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Plastasia: “The physical components of interrelated systems providing commodities and services essential to enable, sustain, or enhance these systems.”

There is something peaceful and daydreamy, yet anxious and uncanny about the desolate tableaus in Luca Bjørnstens newest body of work.

The paintings consist of large solid-colored surfaces and blobs. In a way, they keep the sensation of being sticky paint, as they form motives, sliding in and out between being abstract and figurative.

It is not difficult to see what is depicted: A Shell gas station, a supermarket shelf with detergent powder, a row of FedEx aircrafts at an Airport. However, the motives seem to be unstable, as if made from grout or chewing gum, about to topple or melt. Something is amusing and absurd about the paintings’ doomed gooiness and clumsy shapes, but slowly you get a creeping sense that something is hiding under the surface, down there, in the plaster. Is this real life?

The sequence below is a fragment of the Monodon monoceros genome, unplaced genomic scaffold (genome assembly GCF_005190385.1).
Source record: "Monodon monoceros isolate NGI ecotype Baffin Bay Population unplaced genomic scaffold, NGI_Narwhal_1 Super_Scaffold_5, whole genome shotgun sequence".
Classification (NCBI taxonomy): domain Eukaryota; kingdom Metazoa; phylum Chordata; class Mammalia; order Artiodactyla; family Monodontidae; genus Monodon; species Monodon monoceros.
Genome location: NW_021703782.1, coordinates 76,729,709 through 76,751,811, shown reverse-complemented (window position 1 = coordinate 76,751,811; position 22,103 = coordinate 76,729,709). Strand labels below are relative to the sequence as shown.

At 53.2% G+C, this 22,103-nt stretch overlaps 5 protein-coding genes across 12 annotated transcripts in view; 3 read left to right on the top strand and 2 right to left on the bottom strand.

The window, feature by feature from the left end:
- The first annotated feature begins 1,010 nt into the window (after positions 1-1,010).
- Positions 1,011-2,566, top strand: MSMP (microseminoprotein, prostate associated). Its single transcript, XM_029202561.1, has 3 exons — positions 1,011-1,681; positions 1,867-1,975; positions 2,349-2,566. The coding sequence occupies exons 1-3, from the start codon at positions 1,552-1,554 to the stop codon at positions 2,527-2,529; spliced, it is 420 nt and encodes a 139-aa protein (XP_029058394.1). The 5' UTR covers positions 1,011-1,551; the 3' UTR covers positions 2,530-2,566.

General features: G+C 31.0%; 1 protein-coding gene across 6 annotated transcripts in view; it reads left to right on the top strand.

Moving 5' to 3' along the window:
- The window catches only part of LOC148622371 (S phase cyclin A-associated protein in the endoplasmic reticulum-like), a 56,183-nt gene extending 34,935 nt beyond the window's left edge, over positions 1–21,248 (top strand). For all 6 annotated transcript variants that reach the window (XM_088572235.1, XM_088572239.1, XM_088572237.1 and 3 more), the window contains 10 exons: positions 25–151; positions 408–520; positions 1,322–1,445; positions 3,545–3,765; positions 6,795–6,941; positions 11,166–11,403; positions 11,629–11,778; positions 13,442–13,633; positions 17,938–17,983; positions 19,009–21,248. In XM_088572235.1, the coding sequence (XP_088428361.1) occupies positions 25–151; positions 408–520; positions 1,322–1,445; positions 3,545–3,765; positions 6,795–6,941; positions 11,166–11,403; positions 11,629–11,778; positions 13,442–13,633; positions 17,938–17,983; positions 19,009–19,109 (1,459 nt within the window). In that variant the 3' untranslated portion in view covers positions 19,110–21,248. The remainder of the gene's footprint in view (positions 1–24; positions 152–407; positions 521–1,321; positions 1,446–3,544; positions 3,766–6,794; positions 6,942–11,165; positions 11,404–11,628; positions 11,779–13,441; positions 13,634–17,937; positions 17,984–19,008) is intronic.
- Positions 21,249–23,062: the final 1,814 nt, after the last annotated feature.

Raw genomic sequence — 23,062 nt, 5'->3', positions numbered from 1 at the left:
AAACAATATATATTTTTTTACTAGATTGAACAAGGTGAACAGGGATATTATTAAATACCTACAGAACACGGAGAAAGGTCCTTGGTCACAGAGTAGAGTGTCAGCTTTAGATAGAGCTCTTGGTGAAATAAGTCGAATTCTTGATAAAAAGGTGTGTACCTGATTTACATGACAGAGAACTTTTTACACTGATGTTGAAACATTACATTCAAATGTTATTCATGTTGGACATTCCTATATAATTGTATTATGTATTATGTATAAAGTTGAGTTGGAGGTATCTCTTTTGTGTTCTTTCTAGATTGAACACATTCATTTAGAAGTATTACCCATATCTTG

In Plastasia, the motives are characterised by mass production and consumerism. The paintings are sections of the reality we know, but Bjørnsten recreates it in a way where it becomes alien to us. As if seen by an extraterrestrial arriving at Earth, not understanding the conventions, rules, and context, essential for modern infrastructure to make sense.

As a viewer, you get the opposite experience of a déjà vu: The feeling of something familiar, becoming unfamiliar and strange. And this alienation allows us to dwell on the sculptural value of the motives, on the beauty of a border shop with duty-free M&M’s.

Luca Bjørnsten (1986, Copenhagen, Denmark) lives and works in copenhagen and holds a fine arts degree from Gerrit Rietveld Academie, The Netherlands. He had solo exhibitions at Galleri SØ (Copenhagen, 2018), Gallery Bredgade 56 (Copenhagen, 2017) and was included in group shows at Prince Gallery (duo show with Duarte Filipe, Copenhagen, 2015) and Kunsthal Charlottenborg (Copenhagen 2013)


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